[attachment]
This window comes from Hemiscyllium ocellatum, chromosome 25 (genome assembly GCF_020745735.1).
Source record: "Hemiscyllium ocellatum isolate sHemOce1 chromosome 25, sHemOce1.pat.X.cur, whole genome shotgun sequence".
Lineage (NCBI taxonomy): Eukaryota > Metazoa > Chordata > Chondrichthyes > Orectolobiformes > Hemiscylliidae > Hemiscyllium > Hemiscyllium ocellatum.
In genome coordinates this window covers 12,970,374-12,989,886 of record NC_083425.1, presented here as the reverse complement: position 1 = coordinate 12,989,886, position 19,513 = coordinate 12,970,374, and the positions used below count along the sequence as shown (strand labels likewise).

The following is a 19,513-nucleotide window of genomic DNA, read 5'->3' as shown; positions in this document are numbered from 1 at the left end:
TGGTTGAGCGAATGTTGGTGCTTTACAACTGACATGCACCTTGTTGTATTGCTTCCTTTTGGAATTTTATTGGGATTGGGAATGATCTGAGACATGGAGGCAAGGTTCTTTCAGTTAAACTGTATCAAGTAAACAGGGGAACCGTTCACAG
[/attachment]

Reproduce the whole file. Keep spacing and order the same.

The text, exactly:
This window comes from Hemiscyllium ocellatum, chromosome 25 (genome assembly GCF_020745735.1).
Source record: "Hemiscyllium ocellatum isolate sHemOce1 chromosome 25, sHemOce1.pat.X.cur, whole genome shotgun sequence".
Lineage (NCBI taxonomy): Eukaryota > Metazoa > Chordata > Chondrichthyes > Orectolobiformes > Hemiscylliidae > Hemiscyllium > Hemiscyllium ocellatum.
In genome coordinates this window covers 12,970,374-12,989,886 of record NC_083425.1, presented here as the reverse complement: position 1 = coordinate 12,989,886, position 19,513 = coordinate 12,970,374, and the positions used below count along the sequence as shown (strand labels likewise).

The following is a 19,513-nucleotide window of genomic DNA, read 5'->3' as shown; positions in this document are numbered from 1 at the left end:
TGGTTGAGCGAATGTTGGTGCTTTACAACTGACATGCACCTTGTTGTATTGCTTCCTTTTGGAATTTTATTGGGATTGGGAATGATCTGAGACATGGAGGCAAGGTTCTTTCAGTTAAACTGTATCAAGTAAACAGGGGAACCGTTCACAG